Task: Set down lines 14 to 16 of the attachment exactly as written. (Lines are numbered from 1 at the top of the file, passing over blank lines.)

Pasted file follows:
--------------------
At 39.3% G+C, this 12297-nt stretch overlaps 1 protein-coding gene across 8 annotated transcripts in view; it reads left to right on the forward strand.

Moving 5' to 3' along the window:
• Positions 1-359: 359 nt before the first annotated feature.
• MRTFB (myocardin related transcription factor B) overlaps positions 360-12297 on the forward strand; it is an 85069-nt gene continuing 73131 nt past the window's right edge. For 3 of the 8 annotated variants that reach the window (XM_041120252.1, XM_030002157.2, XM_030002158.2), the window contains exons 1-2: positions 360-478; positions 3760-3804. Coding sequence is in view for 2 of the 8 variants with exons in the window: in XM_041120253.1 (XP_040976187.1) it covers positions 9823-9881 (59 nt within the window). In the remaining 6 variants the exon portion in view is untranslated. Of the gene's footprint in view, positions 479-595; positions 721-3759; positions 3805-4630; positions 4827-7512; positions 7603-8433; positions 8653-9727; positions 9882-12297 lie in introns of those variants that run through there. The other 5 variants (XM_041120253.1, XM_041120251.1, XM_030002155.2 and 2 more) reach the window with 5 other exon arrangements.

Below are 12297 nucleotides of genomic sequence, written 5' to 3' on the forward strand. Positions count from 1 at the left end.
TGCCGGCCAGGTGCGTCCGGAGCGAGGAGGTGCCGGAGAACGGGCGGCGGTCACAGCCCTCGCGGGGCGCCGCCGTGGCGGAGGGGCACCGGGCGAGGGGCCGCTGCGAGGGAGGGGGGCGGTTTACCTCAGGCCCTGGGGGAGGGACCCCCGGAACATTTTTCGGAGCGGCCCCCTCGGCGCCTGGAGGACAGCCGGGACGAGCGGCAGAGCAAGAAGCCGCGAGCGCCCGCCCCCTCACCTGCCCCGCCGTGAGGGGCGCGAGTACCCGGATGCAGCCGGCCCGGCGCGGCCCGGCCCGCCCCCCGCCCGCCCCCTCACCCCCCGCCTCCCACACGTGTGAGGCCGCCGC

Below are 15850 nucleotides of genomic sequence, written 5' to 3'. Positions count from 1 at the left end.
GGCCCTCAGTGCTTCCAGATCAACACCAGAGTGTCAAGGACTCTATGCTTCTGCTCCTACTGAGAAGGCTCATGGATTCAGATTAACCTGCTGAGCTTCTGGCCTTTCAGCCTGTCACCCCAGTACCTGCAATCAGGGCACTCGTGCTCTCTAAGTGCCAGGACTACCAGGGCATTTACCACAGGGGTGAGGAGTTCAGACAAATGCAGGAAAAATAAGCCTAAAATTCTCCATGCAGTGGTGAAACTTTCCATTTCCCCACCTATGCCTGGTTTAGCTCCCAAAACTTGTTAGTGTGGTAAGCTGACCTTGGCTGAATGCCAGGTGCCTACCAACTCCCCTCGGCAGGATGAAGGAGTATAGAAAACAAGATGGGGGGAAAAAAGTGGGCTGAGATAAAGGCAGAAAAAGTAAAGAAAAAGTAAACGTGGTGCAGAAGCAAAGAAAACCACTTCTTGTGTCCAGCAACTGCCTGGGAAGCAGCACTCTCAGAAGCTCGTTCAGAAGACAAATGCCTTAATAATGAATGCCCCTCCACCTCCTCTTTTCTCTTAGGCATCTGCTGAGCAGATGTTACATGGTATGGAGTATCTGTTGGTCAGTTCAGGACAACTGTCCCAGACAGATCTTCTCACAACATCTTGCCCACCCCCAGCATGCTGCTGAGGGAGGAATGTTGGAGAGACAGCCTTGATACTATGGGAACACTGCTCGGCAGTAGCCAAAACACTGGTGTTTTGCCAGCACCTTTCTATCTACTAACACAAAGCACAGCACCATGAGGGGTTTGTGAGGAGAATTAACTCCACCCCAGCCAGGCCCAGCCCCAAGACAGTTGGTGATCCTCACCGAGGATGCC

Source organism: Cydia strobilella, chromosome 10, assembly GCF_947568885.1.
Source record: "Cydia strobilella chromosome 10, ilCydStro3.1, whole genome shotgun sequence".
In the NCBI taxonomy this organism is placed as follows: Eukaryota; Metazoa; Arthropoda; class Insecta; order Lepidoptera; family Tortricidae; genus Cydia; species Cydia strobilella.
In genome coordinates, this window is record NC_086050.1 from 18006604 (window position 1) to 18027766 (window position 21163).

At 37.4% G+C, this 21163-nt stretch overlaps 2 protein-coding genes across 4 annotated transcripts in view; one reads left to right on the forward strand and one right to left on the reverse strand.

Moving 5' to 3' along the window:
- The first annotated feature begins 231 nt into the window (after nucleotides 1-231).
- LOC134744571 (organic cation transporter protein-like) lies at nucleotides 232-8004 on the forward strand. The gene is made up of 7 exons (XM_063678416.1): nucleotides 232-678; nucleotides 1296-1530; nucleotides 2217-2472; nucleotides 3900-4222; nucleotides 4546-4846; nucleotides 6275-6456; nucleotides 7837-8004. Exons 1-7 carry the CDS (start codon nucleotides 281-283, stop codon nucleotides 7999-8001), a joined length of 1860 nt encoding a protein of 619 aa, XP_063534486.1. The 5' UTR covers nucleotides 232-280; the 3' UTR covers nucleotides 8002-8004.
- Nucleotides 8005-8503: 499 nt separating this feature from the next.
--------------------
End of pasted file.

Moving 5' to 3' along the window:
- The first annotated feature begins 231 nt into the window (after nucleotides 1-231).
- LOC134744571 (organic cation transporter protein-like) lies at nucleotides 232-8004 on the forward strand. The gene is made up of 7 exons (XM_063678416.1): nucleotides 232-678; nucleotides 1296-1530; nucleotides 2217-2472; nucleotides 3900-4222; nucleotides 4546-4846; nucleotides 6275-6456; nucleotides 7837-8004. Exons 1-7 carry the CDS (start codon nucleotides 281-283, stop codon nucleotides 7999-8001), a joined length of 1860 nt encoding a protein of 619 aa, XP_063534486.1. The 5' UTR covers nucleotides 232-280; the 3' UTR covers nucleotides 8002-8004.